Johnston, F and Purdie, S and Jalaludin, B and Martin, KL and Henderson, SB and Morgan, GG, Air pollution events from forest fires and emergency department attendances in Sydney, Australia 1996-2007: a case-crossover analysis, Environmental Health: A Global Access Science Source, 13, (1) Article 105. ISSN 1476-069X (2014) [Refereed Article]
Licensed under Creative Commons Attribution 4.0 International (CC BY 4.0) http://creativecommons.org/licenses/by/4.0/
BACKGROUND: Severe air pollution generated by forest fires is becoming an increasingly frequent public health management problem. We measured the association between forest fire smoke events and hospital emergency department (ED) attendances in Sydney from 1996-2007.
METHODS: A smoke event occurred when forest fires caused the daily citywide average concentration of particulate matter (PM10 or PM2.5) to exceed the 99th percentile of the entire study period. We used a time-stratified case-crossover design and conditional logistic regression models adjusted for meteorology, influenza epidemics, and holidays to estimate odds ratios (OR) and 95% confidence intervals (CI) for ED attendances on event days compared with non-event days for all non-trauma ED attendances and selected cardiorespiratory conditions.
RESULTS: The 46 validated fire smoke event days during the study period were associated with same day increases in ED attendances for all non-trauma conditions (1.03, 95% CI 1.02, 1.04), respiratory conditions (OR 1.07, 95% CI 1.04, 1.10), asthma (OR 1.23, 95% CI 1.15, 1.30), and chronic obstructive pulmonary disease (OR 1.12, 95% CI 1.02, 1.24). Positive associations persisted for one to three days after the event. Ischaemic heart disease ED attendances were increased at a lag of two days (OR 1.07, 95% CI 1.01, 1.15) while arrhythmias had an inverse association at a lag of two days (OR 0.91, 95% CI 0.83, 0.99). In age-specific analyses, no associations present in children less than 15 years of age for any outcome, although a non-significant trend towards a positive association was seen with childhood asthma. A further association between smoke event and heart failure attendances was present for the 15-65 year age group, but not older adults at a lag of two days (OR 1.37 95% CI 1.05, 1.78).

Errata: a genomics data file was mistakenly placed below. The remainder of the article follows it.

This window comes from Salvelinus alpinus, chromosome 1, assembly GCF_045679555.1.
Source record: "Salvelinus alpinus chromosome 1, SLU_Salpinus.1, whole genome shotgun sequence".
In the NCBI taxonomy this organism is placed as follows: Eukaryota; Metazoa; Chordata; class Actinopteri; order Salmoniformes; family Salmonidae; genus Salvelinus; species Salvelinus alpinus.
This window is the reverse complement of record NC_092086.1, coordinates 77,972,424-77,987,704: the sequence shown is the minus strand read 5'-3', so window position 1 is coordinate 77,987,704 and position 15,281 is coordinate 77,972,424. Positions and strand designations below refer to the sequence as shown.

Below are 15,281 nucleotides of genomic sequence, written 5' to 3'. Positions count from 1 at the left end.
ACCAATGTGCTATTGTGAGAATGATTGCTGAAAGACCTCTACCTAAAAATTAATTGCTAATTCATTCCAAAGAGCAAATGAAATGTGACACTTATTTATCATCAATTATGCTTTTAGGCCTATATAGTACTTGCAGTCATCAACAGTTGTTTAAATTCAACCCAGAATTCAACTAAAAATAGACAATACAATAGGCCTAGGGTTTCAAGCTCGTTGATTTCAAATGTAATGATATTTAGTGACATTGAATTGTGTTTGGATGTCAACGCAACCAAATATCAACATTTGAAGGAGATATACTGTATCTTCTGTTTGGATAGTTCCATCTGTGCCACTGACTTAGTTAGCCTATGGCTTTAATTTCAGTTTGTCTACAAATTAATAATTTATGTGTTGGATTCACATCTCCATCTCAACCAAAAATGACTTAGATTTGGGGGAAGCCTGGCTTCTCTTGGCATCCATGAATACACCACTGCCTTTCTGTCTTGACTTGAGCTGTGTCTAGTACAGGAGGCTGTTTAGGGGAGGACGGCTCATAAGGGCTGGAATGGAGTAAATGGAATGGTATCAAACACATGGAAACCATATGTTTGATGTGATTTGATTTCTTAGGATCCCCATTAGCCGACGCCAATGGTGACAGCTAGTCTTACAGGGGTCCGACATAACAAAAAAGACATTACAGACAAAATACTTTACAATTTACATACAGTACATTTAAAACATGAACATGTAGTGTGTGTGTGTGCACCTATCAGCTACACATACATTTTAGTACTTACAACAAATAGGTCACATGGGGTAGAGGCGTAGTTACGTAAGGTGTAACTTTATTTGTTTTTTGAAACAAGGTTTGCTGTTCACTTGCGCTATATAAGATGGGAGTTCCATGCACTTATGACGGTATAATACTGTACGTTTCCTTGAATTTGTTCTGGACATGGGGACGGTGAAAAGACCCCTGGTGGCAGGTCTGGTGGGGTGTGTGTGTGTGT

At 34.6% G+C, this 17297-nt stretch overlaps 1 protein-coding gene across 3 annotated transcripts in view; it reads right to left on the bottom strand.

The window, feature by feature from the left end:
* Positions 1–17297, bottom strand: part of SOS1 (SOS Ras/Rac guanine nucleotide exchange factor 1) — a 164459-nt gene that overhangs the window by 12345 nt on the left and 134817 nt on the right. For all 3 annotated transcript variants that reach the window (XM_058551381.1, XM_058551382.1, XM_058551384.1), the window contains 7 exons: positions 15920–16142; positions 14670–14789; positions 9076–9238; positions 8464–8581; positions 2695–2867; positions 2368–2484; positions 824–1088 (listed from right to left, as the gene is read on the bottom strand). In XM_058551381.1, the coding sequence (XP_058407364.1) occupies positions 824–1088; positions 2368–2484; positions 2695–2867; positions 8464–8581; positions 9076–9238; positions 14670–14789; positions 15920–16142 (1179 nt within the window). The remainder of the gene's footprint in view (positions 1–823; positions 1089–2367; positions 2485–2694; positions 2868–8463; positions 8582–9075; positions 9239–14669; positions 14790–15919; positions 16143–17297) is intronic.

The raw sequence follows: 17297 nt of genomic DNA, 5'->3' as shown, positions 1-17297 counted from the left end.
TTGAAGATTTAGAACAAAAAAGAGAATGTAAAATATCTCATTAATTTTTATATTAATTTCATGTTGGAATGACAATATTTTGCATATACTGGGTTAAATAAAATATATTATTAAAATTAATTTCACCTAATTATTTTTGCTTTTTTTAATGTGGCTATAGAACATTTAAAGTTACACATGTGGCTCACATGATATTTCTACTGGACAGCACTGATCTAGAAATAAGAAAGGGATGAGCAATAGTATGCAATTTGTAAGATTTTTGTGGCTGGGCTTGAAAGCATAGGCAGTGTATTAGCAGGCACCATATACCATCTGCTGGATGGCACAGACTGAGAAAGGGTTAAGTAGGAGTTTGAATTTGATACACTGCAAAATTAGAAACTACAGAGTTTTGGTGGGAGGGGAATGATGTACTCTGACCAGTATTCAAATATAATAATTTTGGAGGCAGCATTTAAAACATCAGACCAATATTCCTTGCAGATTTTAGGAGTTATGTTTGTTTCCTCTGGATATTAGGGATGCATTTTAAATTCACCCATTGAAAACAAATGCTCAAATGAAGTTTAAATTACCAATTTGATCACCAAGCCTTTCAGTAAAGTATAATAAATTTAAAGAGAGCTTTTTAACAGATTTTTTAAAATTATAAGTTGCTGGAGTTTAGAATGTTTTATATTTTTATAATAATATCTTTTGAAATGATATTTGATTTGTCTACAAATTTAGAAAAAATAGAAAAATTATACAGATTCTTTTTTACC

CONCLUSION: Smoke events were associated with an immediate increase in presentations for respiratory conditions and a lagged increase in attendances for ischaemic heart disease and heart failure. Respiratory impacts were either absent or considerably attenuated in those <15 years. Similar to previous studies we found inconsistent associations between fire smoke and cardiovascular diseases. Better characterisation of the spectrum of population health risks is needed to guide public heath responses to severe smoke events as this exposure becomes increasingly common with global climate change.
|Item Type:||Refereed Article|
|Keywords:||Forest fires, Air pollution, Emergency departments attendances, Case crossover, Respiratory, Cardiovascular|
|Research Division:||Environmental Sciences|
|Research Group:||Ecological applications|
|Research Field:||Ecosystem function|
|Objective Group:||Public health (excl. specific population health)|
|Objective Field:||Public health (excl. specific population health) not elsewhere classified|
|UTAS Author:||Johnston, F (Associate Professor Fay Johnston)|
|UTAS Author:||Martin, KL (Dr Kara Martin)|
|Web of Science® Times Cited:||47|
|Deposited By:||Menzies Institute for Medical Research|
|Downloads:||364 View Download Statistics|
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